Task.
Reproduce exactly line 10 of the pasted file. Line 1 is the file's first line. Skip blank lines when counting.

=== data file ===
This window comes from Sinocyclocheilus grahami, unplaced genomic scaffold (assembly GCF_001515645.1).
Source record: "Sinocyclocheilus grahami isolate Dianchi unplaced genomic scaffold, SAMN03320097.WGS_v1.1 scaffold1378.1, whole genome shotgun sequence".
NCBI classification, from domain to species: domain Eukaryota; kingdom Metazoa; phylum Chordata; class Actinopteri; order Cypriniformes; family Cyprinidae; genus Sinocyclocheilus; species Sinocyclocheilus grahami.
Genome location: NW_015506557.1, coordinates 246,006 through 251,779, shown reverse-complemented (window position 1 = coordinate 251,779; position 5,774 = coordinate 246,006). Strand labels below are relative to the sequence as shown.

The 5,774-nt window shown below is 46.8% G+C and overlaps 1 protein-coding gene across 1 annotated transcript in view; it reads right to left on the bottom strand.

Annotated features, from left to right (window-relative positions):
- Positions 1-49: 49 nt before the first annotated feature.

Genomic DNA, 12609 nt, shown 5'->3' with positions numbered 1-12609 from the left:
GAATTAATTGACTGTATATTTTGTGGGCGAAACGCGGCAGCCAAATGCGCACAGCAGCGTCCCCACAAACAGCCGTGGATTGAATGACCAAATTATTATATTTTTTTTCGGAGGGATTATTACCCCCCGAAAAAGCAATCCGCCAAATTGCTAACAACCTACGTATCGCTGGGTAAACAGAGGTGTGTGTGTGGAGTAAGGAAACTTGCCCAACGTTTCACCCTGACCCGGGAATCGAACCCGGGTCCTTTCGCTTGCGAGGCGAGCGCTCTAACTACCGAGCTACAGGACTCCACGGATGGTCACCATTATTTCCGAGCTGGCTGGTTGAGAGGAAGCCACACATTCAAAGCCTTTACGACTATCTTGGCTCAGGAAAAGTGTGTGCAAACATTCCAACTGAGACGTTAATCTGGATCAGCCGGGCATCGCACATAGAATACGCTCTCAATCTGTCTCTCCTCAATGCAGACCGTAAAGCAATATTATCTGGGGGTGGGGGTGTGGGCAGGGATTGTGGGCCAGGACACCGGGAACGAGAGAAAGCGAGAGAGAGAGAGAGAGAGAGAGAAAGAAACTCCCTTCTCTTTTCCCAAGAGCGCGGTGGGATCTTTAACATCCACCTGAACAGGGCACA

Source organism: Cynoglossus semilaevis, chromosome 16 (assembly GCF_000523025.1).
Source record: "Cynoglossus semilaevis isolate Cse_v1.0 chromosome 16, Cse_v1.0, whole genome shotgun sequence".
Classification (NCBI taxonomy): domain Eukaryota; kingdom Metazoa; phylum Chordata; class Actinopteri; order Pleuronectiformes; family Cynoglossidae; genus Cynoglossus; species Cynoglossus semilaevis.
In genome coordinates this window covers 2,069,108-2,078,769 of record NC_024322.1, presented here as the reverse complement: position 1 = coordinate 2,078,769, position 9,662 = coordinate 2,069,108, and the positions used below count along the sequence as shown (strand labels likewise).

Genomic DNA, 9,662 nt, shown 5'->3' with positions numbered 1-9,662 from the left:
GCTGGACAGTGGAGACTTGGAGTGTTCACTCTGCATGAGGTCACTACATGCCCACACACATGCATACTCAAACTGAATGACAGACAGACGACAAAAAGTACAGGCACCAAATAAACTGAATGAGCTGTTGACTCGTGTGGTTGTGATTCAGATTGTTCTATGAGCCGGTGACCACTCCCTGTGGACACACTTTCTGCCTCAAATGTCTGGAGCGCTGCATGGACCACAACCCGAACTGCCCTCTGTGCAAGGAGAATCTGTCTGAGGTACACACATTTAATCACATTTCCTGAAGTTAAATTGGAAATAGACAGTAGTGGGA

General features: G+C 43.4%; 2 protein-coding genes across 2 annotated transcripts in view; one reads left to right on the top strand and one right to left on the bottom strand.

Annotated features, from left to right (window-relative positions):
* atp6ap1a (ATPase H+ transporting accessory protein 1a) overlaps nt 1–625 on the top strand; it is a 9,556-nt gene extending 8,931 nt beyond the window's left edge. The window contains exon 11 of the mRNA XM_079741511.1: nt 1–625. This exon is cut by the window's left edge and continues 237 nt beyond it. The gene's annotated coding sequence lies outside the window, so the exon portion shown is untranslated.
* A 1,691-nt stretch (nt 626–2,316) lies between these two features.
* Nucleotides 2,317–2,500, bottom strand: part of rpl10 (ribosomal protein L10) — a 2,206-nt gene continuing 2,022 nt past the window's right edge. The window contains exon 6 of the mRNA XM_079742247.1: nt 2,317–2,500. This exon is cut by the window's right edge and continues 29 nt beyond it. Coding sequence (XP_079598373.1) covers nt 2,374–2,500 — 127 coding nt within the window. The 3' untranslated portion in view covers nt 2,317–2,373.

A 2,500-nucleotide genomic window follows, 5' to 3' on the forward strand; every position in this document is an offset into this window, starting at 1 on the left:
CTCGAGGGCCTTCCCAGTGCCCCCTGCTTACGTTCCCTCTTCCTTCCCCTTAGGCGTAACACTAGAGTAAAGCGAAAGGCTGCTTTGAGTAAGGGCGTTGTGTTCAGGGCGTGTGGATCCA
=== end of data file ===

Source organism: Cynoglossus semilaevis, chromosome 16 (assembly GCF_000523025.1).